There’s an old Irish story, about a tourist in Kilkenny asking directions from a local about how to get to Tralee, and the sage replies, “Well, I wouldn’t be starting from here.”
One of the most common questions asked of me since I first
heard a call to ordained ministry is “How did you get here?” Each time I am
asked I have moved further from where I began, with a journey resembling a
dance – steps forward and back, to each side, often partnered – far more than
It’s far too simplistic to draw a straight line from a faithful
family of origin, Sunday School (to which I remember having a distinct
aversion), and later youth group and thence into ministry. It both
misunderstands and misrepresents how God’s presence has been active throughout,
and the particular roles of certain people and communities during that time.
There were saints for a season, and those who have remained with me for longer;
there were episodes of considerable significance, like College, and each of my
five placements; there were the events – some glorious, some mundane and some
In many of those moments, there have been people who have
taught and challenged and rebuked and nurtured me. At every step, in every
story, God’s Spirit was breathing life and hope.
For the last several months, a team I have been leading has
been looking at how we shape people for ministry, both lay and ordained. It is
clear that a (quite appropriate) emphasis is placed upon the education process,
usually through our United Theological College. But what about the shaping of
the person, becoming ready for the wonders and challenges and risks of
ministry? For far too long, much of the Church has expected those years of
formal education to be the time when someone becomes “ready for ministry.”
What on earth does that say about the role of the
congregation and the minister? What does it say about the role of those who
lead bible studies and worship teams, or school chaplains, or ISCF leaders, or
colleagues at work, or uni?
When I completed my first placement, one of the older members of the congregation, a retired railway worker with faith in the marrow of his bones, commented at the farewell dinner, “He wasn’t too flash when he came here, but he isn’t too bad now.” This was an honest reflection of a congregation which knew that its role was to work alongside me, to shape me, and to send me on.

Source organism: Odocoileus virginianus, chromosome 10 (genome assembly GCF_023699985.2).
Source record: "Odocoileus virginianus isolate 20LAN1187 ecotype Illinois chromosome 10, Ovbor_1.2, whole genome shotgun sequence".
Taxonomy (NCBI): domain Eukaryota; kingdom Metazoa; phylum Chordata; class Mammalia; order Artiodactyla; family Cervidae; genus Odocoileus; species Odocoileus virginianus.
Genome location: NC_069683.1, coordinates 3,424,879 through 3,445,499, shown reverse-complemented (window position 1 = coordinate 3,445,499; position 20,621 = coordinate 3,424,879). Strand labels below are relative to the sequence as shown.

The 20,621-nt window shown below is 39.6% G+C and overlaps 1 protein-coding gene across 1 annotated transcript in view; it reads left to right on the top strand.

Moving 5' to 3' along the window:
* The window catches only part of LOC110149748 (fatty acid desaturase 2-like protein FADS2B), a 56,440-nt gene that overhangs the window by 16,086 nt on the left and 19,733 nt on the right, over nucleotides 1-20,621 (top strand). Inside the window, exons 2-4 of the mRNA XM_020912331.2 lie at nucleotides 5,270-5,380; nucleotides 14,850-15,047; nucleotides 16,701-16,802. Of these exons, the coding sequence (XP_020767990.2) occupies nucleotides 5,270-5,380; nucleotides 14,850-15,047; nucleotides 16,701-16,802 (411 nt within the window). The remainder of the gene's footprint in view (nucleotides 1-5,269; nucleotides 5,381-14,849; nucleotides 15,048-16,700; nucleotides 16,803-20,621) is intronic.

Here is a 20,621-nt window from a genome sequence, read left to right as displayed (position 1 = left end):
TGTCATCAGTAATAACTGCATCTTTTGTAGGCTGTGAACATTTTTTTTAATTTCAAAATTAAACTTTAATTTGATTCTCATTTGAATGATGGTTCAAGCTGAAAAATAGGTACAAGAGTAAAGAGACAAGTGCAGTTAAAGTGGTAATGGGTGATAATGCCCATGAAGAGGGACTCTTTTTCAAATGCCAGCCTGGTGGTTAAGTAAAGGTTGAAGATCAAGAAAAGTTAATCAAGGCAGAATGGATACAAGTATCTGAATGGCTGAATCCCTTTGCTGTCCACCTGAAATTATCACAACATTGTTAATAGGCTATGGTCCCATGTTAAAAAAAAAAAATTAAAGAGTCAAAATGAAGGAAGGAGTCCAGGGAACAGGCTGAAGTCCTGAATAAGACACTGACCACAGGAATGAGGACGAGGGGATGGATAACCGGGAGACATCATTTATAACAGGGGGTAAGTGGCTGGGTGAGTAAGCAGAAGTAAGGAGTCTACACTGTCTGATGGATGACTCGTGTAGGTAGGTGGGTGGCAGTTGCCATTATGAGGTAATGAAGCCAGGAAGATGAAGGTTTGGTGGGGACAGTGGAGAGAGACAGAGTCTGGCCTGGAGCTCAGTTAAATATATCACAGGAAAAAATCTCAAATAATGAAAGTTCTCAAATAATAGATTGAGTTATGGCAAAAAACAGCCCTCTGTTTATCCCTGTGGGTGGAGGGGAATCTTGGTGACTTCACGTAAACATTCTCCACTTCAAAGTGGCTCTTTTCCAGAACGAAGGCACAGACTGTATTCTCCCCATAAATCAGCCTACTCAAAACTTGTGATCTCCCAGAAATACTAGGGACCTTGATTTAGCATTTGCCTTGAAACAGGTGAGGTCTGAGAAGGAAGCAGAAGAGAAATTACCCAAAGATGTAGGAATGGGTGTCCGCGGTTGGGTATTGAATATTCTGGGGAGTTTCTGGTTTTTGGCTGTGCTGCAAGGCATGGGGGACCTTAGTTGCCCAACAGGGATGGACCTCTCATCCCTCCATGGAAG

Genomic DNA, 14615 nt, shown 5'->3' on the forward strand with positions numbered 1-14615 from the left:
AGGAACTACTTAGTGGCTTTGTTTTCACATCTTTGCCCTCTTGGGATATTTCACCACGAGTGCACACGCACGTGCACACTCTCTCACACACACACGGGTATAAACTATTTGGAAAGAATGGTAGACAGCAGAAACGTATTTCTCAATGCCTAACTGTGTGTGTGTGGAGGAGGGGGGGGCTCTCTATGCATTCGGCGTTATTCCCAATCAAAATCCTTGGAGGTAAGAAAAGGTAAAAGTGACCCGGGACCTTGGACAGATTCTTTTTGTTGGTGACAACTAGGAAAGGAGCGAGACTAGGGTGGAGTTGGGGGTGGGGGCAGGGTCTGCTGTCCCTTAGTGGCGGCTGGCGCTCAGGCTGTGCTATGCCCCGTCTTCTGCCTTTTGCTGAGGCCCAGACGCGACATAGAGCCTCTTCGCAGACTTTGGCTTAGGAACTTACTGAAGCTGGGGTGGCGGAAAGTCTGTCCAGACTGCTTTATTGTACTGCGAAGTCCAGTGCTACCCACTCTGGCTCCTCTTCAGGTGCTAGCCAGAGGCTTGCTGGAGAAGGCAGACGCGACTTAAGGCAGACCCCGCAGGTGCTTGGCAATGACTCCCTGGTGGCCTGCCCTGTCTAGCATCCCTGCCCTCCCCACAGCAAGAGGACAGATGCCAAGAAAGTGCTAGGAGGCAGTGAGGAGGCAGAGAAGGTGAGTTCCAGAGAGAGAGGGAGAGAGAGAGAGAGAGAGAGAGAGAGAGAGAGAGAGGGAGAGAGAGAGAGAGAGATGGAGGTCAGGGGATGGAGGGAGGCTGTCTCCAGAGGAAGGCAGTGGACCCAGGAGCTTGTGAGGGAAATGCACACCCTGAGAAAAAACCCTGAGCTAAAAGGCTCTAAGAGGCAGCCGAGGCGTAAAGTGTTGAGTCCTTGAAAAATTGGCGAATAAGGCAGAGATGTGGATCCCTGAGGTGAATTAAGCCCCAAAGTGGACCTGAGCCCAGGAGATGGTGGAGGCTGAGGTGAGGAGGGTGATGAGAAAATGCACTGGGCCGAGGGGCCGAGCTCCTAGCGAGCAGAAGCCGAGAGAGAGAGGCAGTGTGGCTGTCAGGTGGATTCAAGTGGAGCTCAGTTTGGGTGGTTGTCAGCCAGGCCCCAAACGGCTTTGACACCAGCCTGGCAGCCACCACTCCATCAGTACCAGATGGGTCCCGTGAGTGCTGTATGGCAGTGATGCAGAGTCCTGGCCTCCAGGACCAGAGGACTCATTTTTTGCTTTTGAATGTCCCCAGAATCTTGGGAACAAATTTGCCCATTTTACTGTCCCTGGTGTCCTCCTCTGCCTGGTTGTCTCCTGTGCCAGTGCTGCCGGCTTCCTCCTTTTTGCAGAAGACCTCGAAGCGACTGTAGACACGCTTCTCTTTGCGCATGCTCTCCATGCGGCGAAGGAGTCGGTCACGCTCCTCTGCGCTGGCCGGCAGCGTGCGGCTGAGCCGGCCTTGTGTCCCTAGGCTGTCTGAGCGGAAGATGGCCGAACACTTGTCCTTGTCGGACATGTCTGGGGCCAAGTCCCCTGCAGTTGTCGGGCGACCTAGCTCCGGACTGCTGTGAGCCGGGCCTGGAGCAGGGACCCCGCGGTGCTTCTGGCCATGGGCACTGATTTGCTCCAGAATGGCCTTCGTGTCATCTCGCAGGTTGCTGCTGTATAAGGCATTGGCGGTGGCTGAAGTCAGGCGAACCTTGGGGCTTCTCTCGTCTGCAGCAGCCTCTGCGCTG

What are we hoping for
in our congregations? What are we expecting? Do we look to call people in our
congregation to lead in worship, witness and service, or do we wait for someone
else to come and look after us?
There are communities of faith in our Synod which are shaping
people for all kinds of ministry: within their gathered life, in the wider
community and in the wider church. There are people who are looking to
encourage people into ministry, lay and ordained, and we need to expand this
wonderful culture across our Synod.
Education is vital for ministry, but just as vital are the
communities which shape us for our task, and the individuals who invite us to
step up and then guide us as we grow.
One of the most vital mentors I have is a lady in her
eighties, who has covenanted to pray for me every day; she reminds me when she
sees me, to hold herself accountable and to hold me equally so. When someone
approaches you about their sense of call, don’t let cynicism speak; encourage,
bless, and support that one and see where God takes both of you.
When you are asked to be a mentor for a person seeking
confirmation, don’t just support them for the weeks of preparation, offer time
afterwards, for prayer and coffee.
Expect the Holy Spirit to move in your congregation; hope
for people to find new gifts and to exercise them; believe that you will be
surprised about how Jesus might use (even you!) in the service of God’s reign
in the world.
How did I get here? God moved in many ways, so people asked
and encouraged me, people challenged me, people taught me, people disciplined
me, people rebuked me, people prayed for me and loved me – and people still do.
Shall we get started from here?